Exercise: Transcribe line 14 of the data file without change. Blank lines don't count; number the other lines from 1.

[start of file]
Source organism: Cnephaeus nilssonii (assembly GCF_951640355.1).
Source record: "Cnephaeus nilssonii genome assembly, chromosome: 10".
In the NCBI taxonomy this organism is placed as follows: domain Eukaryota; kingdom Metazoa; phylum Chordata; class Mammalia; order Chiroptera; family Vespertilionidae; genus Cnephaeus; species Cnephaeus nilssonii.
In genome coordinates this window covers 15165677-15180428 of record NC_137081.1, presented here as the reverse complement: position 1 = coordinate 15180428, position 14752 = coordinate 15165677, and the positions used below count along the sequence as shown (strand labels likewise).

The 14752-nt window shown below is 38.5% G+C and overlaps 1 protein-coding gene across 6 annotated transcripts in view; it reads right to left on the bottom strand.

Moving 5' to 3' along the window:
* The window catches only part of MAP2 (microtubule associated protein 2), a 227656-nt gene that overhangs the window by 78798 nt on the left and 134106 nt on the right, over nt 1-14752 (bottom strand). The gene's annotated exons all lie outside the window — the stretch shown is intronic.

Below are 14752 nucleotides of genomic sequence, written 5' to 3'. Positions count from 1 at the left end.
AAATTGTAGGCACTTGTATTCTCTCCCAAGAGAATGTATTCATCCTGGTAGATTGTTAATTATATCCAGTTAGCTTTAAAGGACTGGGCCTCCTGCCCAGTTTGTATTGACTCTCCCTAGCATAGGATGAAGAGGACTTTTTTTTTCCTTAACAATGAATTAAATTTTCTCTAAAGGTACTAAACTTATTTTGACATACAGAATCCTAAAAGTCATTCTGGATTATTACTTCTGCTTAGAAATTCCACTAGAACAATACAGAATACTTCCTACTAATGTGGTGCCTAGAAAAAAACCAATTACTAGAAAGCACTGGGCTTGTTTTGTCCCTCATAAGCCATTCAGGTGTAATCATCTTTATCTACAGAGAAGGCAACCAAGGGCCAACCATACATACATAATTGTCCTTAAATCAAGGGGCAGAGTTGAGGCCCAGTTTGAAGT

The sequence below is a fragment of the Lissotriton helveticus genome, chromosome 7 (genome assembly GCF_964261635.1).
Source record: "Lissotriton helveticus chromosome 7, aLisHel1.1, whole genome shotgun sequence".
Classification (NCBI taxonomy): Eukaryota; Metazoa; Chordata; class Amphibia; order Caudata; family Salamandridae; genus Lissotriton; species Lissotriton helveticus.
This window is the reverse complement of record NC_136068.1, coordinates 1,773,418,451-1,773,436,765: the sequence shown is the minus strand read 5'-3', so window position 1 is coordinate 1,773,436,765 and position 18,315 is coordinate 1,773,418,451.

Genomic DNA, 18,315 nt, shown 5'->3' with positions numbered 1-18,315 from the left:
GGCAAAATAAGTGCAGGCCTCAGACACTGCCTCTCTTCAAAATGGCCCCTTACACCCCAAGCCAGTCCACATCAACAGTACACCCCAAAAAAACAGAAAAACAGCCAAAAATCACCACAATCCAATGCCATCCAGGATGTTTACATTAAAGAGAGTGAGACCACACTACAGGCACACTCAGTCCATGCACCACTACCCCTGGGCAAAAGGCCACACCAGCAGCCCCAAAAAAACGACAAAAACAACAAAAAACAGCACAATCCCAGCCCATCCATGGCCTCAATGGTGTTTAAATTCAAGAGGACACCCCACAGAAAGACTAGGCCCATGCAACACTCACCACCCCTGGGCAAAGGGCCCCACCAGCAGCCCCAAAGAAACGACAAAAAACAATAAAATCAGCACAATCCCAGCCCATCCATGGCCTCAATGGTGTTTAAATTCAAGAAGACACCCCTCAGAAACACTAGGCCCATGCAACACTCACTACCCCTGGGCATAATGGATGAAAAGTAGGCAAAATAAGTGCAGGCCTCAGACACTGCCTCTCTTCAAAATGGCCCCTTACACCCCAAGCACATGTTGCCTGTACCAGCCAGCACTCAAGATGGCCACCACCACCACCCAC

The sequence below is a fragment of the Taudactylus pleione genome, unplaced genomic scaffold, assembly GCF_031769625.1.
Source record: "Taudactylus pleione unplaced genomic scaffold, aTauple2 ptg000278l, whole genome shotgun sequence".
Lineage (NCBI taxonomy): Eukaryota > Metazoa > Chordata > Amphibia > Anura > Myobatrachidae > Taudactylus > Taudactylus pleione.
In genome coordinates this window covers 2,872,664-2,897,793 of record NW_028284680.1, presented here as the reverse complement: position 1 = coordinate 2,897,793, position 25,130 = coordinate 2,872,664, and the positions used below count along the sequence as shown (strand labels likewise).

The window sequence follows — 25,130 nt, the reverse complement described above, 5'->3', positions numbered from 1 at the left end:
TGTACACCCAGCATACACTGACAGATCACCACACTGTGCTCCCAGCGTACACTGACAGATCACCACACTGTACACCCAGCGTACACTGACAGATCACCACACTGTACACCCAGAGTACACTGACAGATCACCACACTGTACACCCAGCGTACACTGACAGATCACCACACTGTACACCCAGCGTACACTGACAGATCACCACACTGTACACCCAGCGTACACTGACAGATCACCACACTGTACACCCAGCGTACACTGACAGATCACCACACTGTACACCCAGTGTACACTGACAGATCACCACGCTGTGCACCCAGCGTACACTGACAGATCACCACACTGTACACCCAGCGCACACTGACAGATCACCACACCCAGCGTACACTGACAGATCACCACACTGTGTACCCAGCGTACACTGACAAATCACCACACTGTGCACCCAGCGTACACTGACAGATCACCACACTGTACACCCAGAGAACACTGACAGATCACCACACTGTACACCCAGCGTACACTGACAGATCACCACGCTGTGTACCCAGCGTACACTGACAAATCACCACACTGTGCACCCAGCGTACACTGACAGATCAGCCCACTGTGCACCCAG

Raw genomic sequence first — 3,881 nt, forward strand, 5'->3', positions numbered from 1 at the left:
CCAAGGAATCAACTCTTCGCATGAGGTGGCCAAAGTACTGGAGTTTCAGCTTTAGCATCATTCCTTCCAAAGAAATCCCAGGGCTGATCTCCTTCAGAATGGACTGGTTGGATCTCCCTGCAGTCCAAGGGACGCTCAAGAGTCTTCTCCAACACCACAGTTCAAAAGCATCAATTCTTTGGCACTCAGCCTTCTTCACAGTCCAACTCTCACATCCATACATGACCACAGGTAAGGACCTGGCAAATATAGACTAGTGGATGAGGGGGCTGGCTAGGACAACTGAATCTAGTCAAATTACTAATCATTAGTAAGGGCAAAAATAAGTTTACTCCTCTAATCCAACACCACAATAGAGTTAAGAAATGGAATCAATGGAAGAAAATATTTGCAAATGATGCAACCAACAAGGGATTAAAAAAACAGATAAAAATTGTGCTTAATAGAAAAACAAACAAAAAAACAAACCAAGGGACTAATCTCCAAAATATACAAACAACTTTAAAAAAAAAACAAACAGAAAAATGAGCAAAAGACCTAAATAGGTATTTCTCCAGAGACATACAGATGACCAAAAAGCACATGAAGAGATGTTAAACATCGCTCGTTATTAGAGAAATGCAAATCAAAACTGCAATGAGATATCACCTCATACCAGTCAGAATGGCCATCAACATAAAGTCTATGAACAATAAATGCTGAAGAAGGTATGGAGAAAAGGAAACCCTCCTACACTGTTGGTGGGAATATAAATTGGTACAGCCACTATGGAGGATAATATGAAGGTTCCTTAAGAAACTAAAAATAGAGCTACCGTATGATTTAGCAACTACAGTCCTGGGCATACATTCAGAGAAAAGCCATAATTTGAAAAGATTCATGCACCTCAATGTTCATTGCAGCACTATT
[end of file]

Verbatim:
Genomic DNA, 18,315 nt, shown 5'->3' with positions numbered 1-18,315 from the left: